The president, the Brotherhood and its allies, continuously tried to assume an unfairly tight grip over the constitution-drafting process. They also broke promises to ensure a constitution that garnered sufficient national consensus. Instead, and under the cover of the November constitutional declaration, Morsi and the Brotherhood rushed a referendum on a disappointing and dangerous draft without real proper national debate (in a country with substantial illiteracy and areas with little access to anything but state media, which was also under Brotherhood influence), against the walkout of all opposition members, the church, civil and human rights organizations and others.

The constitution, which was supposed to be the crowning achievement of Egypt’s transition, became one of its most divisive elements and deepest causes for national conflict. The opposition holds that its claims over voting violations never got any real consideration. The Brotherhood later acknowledged some of the holes in the constitution, but the road for its rectification remained a thorny issue.

In another breach of revolutionary consensus, Morsi and the Brotherood tightened control over state media and retained the nationally rejected role of information minister, already abolished briefly after the toppling of Hosni Mubarak. State-owned papers and channels were subjected to appointments of allied or controllable leaderships. The media often ran familiar propaganda-esque headlines that seemed taken out of the Mubarak days. Furthermore, state press and television did not provide neutral and balanced coverage of events, and state TV was almost always forced to host a Brotherhood guest on every talk show, or at the very least not host an opposition figure on his own.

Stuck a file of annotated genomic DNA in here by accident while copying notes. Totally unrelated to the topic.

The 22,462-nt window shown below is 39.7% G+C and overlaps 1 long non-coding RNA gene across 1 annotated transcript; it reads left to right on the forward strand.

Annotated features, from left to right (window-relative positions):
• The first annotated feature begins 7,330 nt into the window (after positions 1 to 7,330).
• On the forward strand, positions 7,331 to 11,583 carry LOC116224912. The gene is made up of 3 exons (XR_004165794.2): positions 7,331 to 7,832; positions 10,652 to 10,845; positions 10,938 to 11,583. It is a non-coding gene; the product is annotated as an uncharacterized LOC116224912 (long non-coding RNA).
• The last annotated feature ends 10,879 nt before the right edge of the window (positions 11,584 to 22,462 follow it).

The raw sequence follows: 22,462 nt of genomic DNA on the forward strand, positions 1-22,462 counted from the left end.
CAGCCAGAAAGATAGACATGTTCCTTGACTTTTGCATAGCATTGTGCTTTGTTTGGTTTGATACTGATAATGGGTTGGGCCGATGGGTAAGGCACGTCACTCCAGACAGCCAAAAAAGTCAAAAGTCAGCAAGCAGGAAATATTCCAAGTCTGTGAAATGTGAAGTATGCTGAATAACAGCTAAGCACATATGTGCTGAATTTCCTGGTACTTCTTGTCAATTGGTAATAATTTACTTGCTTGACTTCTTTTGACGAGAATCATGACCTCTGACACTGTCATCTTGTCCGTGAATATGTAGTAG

Reports of guest blacklists also began to surface once more. Charges of “insulting the president” and “contempt of religion” began to pile up against media figures, often made by Brotherhood allies rather than directly by the Brotherhood (though the presidency did press some charges before retracting them under local and international pressure). Morsi and the Brotherhood seemed to care very little about fixing the problematic legislative framework for media, and gradually appeared to find it handy, especially with a prosecutor-general that was under full control. 

The Brotherhood was also widely seen to be working on the “Brotherhoodization” of the state, even to the outcry of its former Islamist allies such as the Salafist Al-Nour party. Increasingly, the Brotherhood and Morsi began appointing loyalist figures in key state positions. While the appointments of political allies and fellow party members to key positions is a part of democracy, the Brotherhood's actions were widely seen as an attempt to solidify their grip on the state in a manner that threatened any modicum of neutrality by the state institutions, especially while the national mood was still strongly in favor of greater unity. Meanwhile, the Brotherhood continuously defied unanimous demands to subject itself as an organization to full government or public oversight of its activities and resources.

The Brotherhood and Morsi also used the upper house of parliament as an ultra-active legislative house. The Brotherhood-dominated institution was originally an advisory body elected by only 7% of the electorate and whose elections were somewhat ignored by the opposition. Although the original claim was that the Shura Council would only rubber stamp consensus legislation until the lower house would be elected, it was turned into a full parliament. It discussed far-reaching and controversial drafts, including: a non-governmental organization law that was widely seen as capable of stifling civil society in Egypt; divisive electoral and political rights laws that were criticized as favoring the Islamists; and even a disastrous judicial reform law that would have axed around 3,500 existing judges in an already choking legal system. The latter draft was openly seen as a move to get rid of judges that were problematic to the Brotherhood’s  plans (though significant politicization of the judiciary could not be denied), while there were wide fears of intentions to replace them with a new generation of more sympathetic judges or outright Brotherhood members.